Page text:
By Shell on May 17, 2022
In a famous episode of 1990s sitcom Seinfeld, the protagonist's car is sullied by a smell so bad and so impossible to banish he feels he has no other choice but to literally gift the vehicle to the nearest street thug – who immediately discovers he can't bear more than a few seconds behind the wheel of it either.
Even if yours doesn't smell that bad, a foul-smelling car is a problem you want to solve without delay, both for your own dignity and that of your passengers. You might be tempted to buy an air freshner, but that will only mask an odour – not eliminate it. So how do you get your car smelling as fresh as the proverbial daisy? Here are some handy tips.
Do a thorough clean first
A bad smell is often simply the result of some bit of general junk or gunk accumulating and going bad, so a full cabin clean-down should be your best first step.
Empty your cabin of everything, not just rubbish but floor mats and the contents of any storage bins and spaces. Then give it a rigorous vacuum, including hard-to-reach spots, cupholders, storage bins and other nooks and crannies, before wiping down all hard surfaces. Don't forget to shake down and vacuum your floor mats.
If you're lucky and that smell was the result of, say, a bit of food that had fallen between the seats, you might be able to stop here and get on with your life.
Dealing with spills
If you're not so lucky, the source of a bad smell could be a recent wet spill – or, depending on the substance, smear – onto carpet or upholstery that wasn't cleaned, either properly or at all.
Even if you can't recall any spills, do a sniff test of all soft trims to count out an unknown issue the kids or pets might not have told you about.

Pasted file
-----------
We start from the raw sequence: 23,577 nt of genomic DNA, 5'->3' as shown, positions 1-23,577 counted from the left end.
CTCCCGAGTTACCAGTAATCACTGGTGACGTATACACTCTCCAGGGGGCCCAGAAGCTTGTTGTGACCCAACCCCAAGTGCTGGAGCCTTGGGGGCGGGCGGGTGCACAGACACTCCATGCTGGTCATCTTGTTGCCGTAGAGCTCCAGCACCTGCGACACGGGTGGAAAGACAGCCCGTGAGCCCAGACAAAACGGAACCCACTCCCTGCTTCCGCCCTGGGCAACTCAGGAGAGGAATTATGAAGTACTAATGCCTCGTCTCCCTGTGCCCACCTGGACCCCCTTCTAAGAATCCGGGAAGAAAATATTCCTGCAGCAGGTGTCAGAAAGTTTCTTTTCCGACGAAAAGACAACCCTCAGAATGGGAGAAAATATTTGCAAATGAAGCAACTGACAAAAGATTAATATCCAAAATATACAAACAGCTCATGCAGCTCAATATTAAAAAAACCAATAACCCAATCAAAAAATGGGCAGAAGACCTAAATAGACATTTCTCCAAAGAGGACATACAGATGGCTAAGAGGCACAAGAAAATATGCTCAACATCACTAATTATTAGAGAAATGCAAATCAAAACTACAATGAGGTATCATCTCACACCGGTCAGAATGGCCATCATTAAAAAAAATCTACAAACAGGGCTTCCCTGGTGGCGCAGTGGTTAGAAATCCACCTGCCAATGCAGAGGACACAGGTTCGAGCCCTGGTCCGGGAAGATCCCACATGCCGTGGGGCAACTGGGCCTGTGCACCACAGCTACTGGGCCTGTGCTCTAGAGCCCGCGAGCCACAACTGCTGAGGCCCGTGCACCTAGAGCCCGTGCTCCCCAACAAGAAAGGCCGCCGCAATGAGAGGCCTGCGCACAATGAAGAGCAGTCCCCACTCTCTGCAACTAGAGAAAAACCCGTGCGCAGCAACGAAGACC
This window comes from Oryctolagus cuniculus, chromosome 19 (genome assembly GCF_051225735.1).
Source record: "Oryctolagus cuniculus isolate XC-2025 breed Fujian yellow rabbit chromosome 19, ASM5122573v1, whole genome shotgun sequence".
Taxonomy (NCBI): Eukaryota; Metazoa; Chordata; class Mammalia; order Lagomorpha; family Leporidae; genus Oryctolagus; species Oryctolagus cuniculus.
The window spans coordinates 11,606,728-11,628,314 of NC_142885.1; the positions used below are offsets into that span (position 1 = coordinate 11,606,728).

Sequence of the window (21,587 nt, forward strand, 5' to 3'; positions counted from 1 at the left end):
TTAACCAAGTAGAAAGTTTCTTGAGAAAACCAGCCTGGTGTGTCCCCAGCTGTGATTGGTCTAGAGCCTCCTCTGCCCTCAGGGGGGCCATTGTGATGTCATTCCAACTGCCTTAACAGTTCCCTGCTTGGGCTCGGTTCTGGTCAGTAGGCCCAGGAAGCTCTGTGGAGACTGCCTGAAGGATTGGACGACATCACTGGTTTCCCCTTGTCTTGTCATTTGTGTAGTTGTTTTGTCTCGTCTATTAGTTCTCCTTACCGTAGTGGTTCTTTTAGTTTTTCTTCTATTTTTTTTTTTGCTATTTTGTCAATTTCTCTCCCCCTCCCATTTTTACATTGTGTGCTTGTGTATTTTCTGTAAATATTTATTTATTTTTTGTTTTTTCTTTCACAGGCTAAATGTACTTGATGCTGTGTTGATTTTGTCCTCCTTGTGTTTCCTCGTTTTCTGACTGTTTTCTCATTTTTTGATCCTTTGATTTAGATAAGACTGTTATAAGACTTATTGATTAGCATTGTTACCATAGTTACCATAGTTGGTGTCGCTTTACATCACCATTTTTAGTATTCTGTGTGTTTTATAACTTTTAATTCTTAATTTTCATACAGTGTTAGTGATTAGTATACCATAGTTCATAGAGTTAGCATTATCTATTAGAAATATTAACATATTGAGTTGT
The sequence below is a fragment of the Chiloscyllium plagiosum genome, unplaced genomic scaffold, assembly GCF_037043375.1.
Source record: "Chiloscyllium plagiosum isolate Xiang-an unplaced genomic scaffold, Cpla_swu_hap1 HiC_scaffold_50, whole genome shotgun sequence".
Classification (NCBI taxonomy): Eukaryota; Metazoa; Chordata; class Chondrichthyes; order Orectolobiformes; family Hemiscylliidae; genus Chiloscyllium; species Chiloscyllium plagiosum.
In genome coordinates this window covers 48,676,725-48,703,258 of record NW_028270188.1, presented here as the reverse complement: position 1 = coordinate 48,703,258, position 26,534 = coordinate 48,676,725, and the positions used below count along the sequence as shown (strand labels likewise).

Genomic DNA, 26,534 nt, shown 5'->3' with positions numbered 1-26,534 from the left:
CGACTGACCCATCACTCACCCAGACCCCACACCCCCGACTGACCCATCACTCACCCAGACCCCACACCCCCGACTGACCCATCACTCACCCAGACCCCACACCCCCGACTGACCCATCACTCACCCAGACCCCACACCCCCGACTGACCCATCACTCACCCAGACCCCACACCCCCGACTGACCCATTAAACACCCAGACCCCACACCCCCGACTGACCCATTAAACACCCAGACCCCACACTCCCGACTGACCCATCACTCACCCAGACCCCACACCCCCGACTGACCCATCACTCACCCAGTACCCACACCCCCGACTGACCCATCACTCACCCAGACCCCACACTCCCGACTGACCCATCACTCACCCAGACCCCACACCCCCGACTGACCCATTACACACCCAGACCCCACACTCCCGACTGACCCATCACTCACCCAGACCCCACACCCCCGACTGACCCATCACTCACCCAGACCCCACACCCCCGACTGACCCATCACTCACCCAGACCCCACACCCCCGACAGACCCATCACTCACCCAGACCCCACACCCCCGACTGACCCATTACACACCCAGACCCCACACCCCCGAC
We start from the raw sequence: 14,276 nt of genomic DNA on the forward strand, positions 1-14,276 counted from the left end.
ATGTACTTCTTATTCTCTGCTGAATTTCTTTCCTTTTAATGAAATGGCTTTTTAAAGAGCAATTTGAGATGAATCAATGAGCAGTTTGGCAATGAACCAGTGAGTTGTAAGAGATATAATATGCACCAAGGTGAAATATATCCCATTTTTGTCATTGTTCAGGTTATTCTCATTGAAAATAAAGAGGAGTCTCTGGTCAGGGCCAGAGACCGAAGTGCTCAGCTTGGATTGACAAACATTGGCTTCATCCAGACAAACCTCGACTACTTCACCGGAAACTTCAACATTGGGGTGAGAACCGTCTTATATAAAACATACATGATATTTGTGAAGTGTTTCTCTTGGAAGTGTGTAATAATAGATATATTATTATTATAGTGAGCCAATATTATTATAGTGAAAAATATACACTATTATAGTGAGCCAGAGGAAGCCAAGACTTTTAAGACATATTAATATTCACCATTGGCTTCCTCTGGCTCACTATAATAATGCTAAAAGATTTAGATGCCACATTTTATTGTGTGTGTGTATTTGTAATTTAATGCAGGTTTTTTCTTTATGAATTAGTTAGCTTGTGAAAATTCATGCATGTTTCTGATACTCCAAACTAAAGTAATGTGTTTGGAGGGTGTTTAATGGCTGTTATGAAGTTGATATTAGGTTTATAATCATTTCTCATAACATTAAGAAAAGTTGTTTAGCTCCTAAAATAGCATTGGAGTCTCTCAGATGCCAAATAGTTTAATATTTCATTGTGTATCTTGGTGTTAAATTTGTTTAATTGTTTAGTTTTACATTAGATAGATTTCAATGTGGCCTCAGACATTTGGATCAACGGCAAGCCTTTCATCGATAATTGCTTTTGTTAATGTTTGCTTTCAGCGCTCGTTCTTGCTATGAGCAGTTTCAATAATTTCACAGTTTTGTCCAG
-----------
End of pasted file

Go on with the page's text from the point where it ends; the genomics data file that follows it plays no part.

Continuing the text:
If an area smells funny, you'll need to clean it with either a targeted retail cleaning product, a car steam cleaner, or a home-spun fabric-cleaning solution such as a 50:50 mix of white vinegar and water or by sprinkling baking soda onto the wetted stain, letting it dry and then vacuuming it up. Keep cleaning until the smell is gone.
Water, leaks and mildew
If water has got into your carpet or other trim and stayed damp, a musty odour will inevitably arise. If not left to the point where the material in question actually starts rotting, the smell is relatively easy to banish – you just need to let things dry out. Waiting for a warm, windy day and then dropping your windows, opening your doors and leaving your car to air for a good stint is one option. For more localised wet patches, a hair dryer can work.
The smoker's car
Inherited or purchased a car with that lingering smoke smell? It’s likely caused by a build up of tar on the car’s surfaces and upholstery, and the only way to get rid of it is to get rid of the tar. That means wiping down or cleaning cabin surfaces – including fabrics – with an appropriate retail cleaner or 50:50 white-vinegar/water mix, then leaving to air dry. Remember, smoke gets into everything, so you'll need to attack every surface you can see or reach for maximum success.
How to deal with mystery smells
You've tried everything but your car still smells. What now?
Leaving a cup of vinegar to evaporate in your car overnight – being careful not to let any undiluted vinegar touch your cabin surfaces as it can damage them – is one option.
Alternatively, or additionally, try the same overnight-leaving process with a bag of charcoal – a substance famous for its ability to soak up bad smells. If one night isn't enough, try two. Sprinkling bicarb soda over carpets and upholstery then vacumming should deal with a range of culprits, too.
Viva Energy Australia Pty Ltd (“Viva Energy”) has compiled the above article for your general information and to use as a general reference. Whilst all reasonable care has been taken by Viva Energy in compiling this article, Viva Energy does not warrant or represent that the information in the article is free from errors or omissions or is suitable for your intended use.